We have used a sensitive new technique to assess the mechanism(s) of adrenergic inhibition of rainbow trout (Oncorhynchus mykiss) red blood cell (RBC) carbon dioxide excretion in vitro. The effect was only apparent using blood acidified to simulate metabolic acidosis. Red blood cell CO2 excretion was inhibited in a dose-dependent manner by physiologically relevant concentrations of noradrenaline (10– 1000 nmol l−1) or adrenaline (100– 1000 nmol l−1). The β -adrenoceptor antagonist propranolol abolished the inhibitory effect of noradrenaline, whereas the ir-adrenoceptor antagonist phentolamine was without effect. The action of noradrenaline on RBC CO2 excretion was mimicked by the β-adrenoceptor agonist isoproterenol, but not by the α-adrenoceptor agonist phenylephrine. Therefore, adrenergic inhibition of CO2 excretion is mediated by RBC β -adrenoceptors, presumably of the β1 subtype. The Na+/H+ exchange inhibitor amiloride effectively blocked adrenergic stimulation of Na+/H+ exchange (as indicated from measurements of pHe and RBC pHi) and entirely prevented the inhibition of CO2 excretion. Noradrenaline significantly reduced the rate of CO2 excretion even in the presence of the C1−/HCO3− exchange inhibitor SITS. Therefore, adrenergic inhibition of CO2 excretion is accomplished via activation of RBC Na+/H+ exchange rather than by a direct inhibition of CC/ HCO3− exchange. The observed relationship between CO2 excretion rates and the RBC transmembrane pH difference (pHe —pHi) and the occurrence of the inhibition only at low pHe provide further evidence of the linkage with RBC Na+/H+ exchange. We suggest that adrenergic activation of RBC Na+/H+ exchange impedes CO2 excretion by causing a rise in intracellular HCO3−levels concurrent with a reduction of intracellular . The net result is a reduced gradient for HCO3− entry into the RBC in conjunction with a diminution of the outwardly directed gradient. Thus, the rate of formation of CO2 from the dehydration of plasma HCO3− is reduced and, in turn, a portion of this CO2 is not excreted but recycled through the red blood cell.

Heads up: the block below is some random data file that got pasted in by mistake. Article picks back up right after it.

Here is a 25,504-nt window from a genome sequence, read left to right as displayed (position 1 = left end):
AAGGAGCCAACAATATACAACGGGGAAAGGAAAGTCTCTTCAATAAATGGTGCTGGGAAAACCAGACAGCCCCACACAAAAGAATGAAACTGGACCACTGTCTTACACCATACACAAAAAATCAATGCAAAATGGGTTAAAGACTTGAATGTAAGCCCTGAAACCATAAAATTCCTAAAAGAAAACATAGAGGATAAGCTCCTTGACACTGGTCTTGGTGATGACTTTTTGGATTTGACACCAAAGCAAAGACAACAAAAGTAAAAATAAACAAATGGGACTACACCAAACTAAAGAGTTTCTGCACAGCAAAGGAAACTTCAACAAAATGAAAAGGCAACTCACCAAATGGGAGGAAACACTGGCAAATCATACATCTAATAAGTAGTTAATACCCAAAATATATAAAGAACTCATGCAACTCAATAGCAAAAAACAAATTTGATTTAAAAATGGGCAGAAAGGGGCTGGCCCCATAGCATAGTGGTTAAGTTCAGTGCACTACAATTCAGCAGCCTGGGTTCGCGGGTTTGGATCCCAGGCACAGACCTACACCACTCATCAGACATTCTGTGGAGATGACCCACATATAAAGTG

In the previous paper, we have developed a sensitive new in vitro assay to measure the rate of CO2 excretion by trout blood under conditions comparable to those in vivo (Wood and Perry, 1991). Using this assay, we confirmed that, under the typical post-exercise condition of metabolic acidosis, catecholamines cause a transient inhibition of CO2 excretion. This observation supports the CO2 retention theory’ (Wood and Perry, 1985; Perry, 1986; Perry and Wood, 1989) to explain the increase in PaCO2 commonly observed after strenuous exercise or catecholamine infusion in salmonids. However, the mechanism of this inhibition remains unclear.